Objectivity is a requirement of most standard sciences(never mind gender and culture studies), yet falls by the wayside when political objectives are mixed with propagandists intentions—or, as I discuss briefly in my mission statement, academia has sacrificed truth and scholarship at the expense of objectivity, which for academics is a lucrative industry. This is what I call academic porn.
The net effect of rhetorical ploys over objective reality is that, in the time such rhetoric has been employed against objective truth, the American prison system has nearly tripled incarceration rates of males, with over half of them imprisoned for crimes that ARE NOT VIOLENT CRIMES, nor are the crimes for which they are imprisoned violent crimes against women, or against persons. In fact, more than 50% of imprisoned men are in prison for what they did to their own bodies by using drugs.
Addiction (a side issue here) is almost exclusively anti-social, in that addicts live lives that are solitary, isolated, and incapable of interacting with social norms to the level where domestic violence would even be an issue. Equally, many addicts in prison are victims of violent crimes perpetrated on them y mothers, and of actual rapists, we have known for decades that they are often the victims of domestic violence when they were children.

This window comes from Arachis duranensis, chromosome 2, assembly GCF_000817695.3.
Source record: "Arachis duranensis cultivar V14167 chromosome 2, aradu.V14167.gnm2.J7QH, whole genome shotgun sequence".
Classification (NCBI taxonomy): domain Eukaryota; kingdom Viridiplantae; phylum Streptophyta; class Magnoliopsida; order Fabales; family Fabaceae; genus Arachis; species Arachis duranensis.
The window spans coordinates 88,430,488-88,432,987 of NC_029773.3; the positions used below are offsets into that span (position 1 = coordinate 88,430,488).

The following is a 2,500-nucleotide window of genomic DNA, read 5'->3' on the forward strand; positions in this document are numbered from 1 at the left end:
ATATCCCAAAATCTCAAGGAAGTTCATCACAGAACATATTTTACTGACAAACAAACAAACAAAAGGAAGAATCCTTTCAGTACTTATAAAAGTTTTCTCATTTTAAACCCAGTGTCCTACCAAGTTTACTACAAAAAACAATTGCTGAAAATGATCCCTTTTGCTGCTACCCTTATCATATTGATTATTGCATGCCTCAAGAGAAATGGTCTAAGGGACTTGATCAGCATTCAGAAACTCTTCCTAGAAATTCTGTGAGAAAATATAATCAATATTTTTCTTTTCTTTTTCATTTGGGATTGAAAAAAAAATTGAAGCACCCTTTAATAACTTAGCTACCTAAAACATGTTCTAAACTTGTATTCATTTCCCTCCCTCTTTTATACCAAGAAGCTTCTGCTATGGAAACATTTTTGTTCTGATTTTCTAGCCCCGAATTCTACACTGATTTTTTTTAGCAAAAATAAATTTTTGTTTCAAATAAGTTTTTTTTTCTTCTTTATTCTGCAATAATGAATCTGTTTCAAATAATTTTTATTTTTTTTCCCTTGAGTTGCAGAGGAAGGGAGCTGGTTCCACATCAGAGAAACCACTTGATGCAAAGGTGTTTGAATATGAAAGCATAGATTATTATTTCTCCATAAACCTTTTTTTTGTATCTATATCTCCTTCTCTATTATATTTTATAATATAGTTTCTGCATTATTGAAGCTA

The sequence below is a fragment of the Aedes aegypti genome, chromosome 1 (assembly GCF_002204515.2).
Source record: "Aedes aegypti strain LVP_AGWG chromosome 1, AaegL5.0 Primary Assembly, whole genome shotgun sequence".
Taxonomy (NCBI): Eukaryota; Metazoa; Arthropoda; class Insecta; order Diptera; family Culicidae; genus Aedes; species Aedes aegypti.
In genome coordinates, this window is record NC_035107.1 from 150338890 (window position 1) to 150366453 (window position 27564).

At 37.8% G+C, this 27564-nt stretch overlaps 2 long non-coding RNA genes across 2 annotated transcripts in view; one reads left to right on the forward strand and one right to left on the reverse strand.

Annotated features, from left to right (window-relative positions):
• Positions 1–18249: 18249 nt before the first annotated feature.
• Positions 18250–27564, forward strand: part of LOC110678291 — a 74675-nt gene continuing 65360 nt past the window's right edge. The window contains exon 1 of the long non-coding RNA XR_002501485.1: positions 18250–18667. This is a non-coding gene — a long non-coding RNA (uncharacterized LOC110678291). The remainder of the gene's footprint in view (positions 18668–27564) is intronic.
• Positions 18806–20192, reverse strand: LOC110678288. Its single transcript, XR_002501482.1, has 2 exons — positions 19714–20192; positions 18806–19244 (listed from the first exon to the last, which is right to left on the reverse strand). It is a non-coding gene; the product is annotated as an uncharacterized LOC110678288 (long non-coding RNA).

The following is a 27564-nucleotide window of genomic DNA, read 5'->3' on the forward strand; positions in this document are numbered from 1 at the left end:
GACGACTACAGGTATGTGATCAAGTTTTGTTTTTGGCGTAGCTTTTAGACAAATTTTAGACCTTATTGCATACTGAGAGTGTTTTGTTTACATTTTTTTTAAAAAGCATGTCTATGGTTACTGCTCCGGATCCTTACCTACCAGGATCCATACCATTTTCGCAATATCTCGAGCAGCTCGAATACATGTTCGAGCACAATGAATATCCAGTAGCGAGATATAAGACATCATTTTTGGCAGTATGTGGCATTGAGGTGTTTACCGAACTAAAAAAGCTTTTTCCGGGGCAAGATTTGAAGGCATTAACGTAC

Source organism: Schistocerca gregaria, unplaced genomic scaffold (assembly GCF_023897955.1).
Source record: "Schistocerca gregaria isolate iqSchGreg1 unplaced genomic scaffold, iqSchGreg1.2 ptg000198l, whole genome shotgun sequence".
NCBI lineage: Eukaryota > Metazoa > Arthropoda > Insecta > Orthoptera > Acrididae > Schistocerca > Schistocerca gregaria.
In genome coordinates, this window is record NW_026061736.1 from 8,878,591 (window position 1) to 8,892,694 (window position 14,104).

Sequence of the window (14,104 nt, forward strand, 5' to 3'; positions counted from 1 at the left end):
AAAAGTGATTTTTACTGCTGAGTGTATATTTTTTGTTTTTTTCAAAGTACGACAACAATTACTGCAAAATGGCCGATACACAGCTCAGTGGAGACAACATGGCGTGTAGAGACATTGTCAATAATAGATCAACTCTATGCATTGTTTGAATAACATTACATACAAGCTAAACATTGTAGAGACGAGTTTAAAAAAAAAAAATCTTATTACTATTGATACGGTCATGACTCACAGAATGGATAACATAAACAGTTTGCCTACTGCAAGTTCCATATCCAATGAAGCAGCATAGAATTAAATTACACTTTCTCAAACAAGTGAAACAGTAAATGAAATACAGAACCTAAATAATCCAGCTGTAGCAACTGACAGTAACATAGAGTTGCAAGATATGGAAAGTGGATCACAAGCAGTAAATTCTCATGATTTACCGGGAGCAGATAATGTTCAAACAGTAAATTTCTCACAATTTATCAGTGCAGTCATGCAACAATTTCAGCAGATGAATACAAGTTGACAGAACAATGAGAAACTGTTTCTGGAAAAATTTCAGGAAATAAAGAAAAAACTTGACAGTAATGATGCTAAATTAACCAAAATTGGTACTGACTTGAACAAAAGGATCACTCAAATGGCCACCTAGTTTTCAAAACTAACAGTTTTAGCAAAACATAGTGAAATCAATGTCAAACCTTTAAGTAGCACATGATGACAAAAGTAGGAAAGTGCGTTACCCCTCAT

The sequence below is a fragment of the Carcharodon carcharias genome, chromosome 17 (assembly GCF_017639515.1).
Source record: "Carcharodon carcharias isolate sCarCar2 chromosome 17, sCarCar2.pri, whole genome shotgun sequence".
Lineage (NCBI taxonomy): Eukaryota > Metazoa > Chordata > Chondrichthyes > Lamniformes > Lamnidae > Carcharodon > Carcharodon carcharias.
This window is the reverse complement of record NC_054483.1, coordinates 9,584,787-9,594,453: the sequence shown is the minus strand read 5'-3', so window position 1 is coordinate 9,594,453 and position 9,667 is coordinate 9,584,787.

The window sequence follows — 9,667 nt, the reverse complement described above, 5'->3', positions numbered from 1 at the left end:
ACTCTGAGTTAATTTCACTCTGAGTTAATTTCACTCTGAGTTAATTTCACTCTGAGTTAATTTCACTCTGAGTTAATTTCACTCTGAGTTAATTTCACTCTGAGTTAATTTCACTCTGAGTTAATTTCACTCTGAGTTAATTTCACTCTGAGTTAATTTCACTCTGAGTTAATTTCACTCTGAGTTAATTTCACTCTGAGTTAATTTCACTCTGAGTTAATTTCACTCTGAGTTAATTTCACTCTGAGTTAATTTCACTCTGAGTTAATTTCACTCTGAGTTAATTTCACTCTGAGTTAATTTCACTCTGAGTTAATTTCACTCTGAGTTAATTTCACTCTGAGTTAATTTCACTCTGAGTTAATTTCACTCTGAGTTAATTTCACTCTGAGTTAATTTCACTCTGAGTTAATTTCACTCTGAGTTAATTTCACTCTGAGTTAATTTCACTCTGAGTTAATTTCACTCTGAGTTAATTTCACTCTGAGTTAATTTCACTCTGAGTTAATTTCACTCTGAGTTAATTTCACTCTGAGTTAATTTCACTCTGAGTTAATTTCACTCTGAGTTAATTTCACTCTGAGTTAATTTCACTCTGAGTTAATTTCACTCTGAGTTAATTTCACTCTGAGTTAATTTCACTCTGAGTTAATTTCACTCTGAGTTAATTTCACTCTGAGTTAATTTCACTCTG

But back to Sage for a minute, and a reality check. Sage (and I am sure whatever dictionary you are using) has several definitions of aggression—so why stop at definition one?
Definition two is merely the initiation of unfriendly behavior; definitions three onward are really a discussion about initiating aggression, to feelings that arouse thoughts of attacks.
Let’s look at two for a minute. What initiates behavior—what is unfriendly? I will show you one of the thousands and thousands of examples of women’s aggression in action on the web. This example comes in the form of aggressively ‘baiting’ men for aggressive responses to women’s behavior. And mind you—there are no men present in the discussion except perhaps in the imagination of the author: